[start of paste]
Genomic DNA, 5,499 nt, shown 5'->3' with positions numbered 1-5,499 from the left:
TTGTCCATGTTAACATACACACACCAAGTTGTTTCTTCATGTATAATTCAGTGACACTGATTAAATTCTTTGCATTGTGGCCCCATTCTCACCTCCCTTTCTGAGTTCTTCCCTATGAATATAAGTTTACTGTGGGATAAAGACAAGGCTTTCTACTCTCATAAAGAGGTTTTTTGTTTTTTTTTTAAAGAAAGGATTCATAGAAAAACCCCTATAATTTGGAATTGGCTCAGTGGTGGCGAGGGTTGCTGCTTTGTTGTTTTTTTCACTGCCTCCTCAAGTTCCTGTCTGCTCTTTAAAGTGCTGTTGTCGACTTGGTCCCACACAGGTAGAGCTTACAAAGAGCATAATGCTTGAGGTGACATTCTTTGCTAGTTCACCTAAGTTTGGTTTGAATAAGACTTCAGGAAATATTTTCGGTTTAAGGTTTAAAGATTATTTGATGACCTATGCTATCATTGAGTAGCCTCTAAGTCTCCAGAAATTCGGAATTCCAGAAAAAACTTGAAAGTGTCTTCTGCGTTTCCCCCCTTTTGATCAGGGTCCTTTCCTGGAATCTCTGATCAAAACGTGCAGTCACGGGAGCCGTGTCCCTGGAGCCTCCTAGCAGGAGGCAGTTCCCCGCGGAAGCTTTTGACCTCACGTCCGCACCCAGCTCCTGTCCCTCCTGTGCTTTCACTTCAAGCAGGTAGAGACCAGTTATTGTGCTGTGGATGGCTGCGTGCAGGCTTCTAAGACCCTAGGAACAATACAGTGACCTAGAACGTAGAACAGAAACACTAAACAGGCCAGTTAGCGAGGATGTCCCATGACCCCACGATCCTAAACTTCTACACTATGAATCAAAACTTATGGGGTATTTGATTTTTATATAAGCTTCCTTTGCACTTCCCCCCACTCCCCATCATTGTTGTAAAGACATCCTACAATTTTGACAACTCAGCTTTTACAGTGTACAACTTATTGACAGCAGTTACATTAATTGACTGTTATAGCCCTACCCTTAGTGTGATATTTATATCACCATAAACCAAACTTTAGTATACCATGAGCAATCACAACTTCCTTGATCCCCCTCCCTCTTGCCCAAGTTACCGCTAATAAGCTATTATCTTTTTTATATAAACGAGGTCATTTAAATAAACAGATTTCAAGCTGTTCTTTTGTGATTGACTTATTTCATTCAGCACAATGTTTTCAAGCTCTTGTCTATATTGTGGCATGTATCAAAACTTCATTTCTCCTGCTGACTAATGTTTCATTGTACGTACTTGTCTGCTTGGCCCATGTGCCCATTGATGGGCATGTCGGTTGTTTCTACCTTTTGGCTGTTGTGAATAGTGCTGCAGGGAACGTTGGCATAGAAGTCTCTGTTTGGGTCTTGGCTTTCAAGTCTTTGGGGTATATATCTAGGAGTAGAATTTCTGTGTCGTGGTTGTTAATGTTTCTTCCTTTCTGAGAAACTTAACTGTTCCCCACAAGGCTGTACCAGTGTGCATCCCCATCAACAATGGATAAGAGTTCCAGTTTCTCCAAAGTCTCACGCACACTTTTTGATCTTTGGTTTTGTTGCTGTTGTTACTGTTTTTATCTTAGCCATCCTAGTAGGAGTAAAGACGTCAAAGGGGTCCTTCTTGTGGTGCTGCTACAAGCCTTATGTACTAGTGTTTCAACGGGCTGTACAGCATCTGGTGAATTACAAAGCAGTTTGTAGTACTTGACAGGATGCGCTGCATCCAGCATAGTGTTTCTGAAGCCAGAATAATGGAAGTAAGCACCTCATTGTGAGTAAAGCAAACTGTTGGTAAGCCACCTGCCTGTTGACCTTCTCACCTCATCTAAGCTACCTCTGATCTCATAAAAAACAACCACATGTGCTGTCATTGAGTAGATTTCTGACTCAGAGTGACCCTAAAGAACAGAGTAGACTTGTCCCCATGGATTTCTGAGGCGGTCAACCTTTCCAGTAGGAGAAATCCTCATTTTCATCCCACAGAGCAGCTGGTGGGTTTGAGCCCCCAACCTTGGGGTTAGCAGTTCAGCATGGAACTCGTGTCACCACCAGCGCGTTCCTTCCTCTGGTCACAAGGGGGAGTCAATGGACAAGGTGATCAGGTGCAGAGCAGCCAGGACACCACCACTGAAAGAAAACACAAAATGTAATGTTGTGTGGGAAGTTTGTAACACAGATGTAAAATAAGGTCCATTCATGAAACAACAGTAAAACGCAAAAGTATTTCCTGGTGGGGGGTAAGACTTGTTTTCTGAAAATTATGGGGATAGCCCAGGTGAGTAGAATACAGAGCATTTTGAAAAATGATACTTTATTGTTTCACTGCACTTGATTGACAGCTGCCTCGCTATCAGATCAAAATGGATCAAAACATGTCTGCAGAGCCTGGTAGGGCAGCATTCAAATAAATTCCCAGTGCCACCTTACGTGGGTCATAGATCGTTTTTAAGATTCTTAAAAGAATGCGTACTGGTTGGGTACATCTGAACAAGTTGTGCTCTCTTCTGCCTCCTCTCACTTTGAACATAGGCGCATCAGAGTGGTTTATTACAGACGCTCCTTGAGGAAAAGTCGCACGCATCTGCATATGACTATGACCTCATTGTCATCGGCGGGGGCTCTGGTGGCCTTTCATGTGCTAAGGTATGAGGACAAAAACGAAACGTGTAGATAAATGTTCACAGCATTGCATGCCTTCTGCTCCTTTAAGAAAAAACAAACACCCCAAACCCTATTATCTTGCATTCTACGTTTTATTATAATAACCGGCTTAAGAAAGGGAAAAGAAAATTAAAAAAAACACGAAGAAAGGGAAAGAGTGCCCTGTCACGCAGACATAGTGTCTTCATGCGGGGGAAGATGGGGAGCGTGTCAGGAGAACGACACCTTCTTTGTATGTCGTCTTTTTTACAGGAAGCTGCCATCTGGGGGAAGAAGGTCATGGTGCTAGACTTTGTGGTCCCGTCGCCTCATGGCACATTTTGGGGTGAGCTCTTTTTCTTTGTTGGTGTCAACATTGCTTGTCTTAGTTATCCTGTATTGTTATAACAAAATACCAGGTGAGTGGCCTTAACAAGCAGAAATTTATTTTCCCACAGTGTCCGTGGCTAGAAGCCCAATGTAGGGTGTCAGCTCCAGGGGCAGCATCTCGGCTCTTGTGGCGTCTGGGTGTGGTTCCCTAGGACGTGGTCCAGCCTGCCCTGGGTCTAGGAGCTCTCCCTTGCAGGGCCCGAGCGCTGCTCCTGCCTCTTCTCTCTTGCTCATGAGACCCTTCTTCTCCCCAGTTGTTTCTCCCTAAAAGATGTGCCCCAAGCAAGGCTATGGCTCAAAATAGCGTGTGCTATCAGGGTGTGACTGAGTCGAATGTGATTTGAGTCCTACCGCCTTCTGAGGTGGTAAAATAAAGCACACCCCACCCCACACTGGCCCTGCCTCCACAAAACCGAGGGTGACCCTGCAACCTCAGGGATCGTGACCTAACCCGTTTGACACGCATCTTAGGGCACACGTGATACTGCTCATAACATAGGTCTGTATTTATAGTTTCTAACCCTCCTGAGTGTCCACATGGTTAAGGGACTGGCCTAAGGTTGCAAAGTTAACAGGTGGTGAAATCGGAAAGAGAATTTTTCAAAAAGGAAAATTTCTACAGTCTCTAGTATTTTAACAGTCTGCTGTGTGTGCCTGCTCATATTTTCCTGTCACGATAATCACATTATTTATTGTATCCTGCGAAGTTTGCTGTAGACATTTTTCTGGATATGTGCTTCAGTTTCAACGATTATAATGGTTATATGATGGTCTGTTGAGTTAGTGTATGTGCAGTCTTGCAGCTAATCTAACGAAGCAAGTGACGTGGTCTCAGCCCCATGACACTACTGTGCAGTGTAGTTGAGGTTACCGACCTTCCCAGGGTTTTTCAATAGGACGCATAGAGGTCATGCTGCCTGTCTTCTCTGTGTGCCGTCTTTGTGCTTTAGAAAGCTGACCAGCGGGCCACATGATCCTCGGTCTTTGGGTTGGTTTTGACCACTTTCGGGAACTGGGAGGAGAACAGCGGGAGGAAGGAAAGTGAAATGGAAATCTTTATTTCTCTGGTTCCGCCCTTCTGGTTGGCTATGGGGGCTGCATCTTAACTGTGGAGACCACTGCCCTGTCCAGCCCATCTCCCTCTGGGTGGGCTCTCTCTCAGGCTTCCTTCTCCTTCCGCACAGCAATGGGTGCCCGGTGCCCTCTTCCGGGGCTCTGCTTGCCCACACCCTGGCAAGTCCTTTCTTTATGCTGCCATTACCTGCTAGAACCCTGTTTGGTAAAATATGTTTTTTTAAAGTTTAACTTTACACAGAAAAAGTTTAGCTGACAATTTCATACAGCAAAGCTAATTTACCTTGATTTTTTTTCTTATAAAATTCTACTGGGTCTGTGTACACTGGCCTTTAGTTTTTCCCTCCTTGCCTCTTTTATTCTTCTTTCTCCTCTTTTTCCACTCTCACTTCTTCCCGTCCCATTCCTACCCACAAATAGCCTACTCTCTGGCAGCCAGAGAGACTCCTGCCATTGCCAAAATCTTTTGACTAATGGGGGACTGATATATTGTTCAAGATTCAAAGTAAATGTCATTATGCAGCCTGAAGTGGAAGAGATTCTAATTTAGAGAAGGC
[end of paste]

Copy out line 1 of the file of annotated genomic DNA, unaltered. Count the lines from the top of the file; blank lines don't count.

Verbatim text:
Genomic DNA, 5,499 nt, shown 5'->3' with positions numbered 1-5,499 from the left: